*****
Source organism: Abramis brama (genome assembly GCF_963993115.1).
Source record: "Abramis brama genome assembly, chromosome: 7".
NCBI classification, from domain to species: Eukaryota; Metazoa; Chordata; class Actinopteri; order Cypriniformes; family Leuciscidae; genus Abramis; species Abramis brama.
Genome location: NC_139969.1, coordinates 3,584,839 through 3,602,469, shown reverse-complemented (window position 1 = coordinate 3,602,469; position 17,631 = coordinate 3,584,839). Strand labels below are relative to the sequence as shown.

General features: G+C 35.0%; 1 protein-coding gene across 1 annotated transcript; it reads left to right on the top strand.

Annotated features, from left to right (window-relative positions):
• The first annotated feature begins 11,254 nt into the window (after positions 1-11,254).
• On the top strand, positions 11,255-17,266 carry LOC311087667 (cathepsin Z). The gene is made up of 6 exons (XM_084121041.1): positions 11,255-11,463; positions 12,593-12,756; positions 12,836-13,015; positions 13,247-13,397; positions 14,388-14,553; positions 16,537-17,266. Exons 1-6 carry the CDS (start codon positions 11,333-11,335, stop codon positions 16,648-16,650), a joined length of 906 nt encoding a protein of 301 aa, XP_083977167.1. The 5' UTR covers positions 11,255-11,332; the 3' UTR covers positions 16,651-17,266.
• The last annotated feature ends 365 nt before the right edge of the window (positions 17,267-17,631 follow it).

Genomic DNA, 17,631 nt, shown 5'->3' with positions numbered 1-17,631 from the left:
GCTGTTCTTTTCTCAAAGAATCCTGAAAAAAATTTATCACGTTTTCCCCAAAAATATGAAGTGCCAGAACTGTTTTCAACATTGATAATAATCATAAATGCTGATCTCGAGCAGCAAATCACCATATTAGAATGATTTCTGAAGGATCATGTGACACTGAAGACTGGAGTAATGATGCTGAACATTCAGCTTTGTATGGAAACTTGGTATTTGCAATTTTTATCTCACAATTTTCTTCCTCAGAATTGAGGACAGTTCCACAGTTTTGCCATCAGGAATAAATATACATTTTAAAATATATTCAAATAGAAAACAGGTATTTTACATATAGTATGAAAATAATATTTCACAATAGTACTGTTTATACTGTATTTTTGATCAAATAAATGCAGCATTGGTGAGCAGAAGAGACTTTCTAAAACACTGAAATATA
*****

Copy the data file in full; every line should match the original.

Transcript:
Source organism: Abramis brama (genome assembly GCF_963993115.1).
Source record: "Abramis brama genome assembly, chromosome: 7".
NCBI classification, from domain to species: Eukaryota; Metazoa; Chordata; class Actinopteri; order Cypriniformes; family Leuciscidae; genus Abramis; species Abramis brama.
Genome location: NC_139969.1, coordinates 3,584,839 through 3,602,469, shown reverse-complemented (window position 1 = coordinate 3,602,469; position 17,631 = coordinate 3,584,839). Strand labels below are relative to the sequence as shown.

General features: G+C 35.0%; 1 protein-coding gene across 1 annotated transcript; it reads left to right on the top strand.

Annotated features, from left to right (window-relative positions):
• The first annotated feature begins 11,254 nt into the window (after positions 1-11,254).
• On the top strand, positions 11,255-17,266 carry LOC311087667 (cathepsin Z). The gene is made up of 6 exons (XM_084121041.1): positions 11,255-11,463; positions 12,593-12,756; positions 12,836-13,015; positions 13,247-13,397; positions 14,388-14,553; positions 16,537-17,266. Exons 1-6 carry the CDS (start codon positions 11,333-11,335, stop codon positions 16,648-16,650), a joined length of 906 nt encoding a protein of 301 aa, XP_083977167.1. The 5' UTR covers positions 11,255-11,332; the 3' UTR covers positions 16,651-17,266.
• The last annotated feature ends 365 nt before the right edge of the window (positions 17,267-17,631 follow it).

Genomic DNA, 17,631 nt, shown 5'->3' with positions numbered 1-17,631 from the left:
GCTGTTCTTTTCTCAAAGAATCCTGAAAAAAATTTATCACGTTTTCCCCAAAAATATGAAGTGCCAGAACTGTTTTCAACATTGATAATAATCATAAATGCTGATCTCGAGCAGCAAATCACCATATTAGAATGATTTCTGAAGGATCATGTGACACTGAAGACTGGAGTAATGATGCTGAACATTCAGCTTTGTATGGAAACTTGGTATTTGCAATTTTTATCTCACAATTTTCTTCCTCAGAATTGAGGACAGTTCCACAGTTTTGCCATCAGGAATAAATATACATTTTAAAATATATTCAAATAGAAAACAGGTATTTTACATATAGTATGAAAATAATATTTCACAATAGTACTGTTTATACTGTATTTTTGATCAAATAAATGCAGCATTGGTGAGCAGAAGAGACTTTCTAAAACACTGAAATATA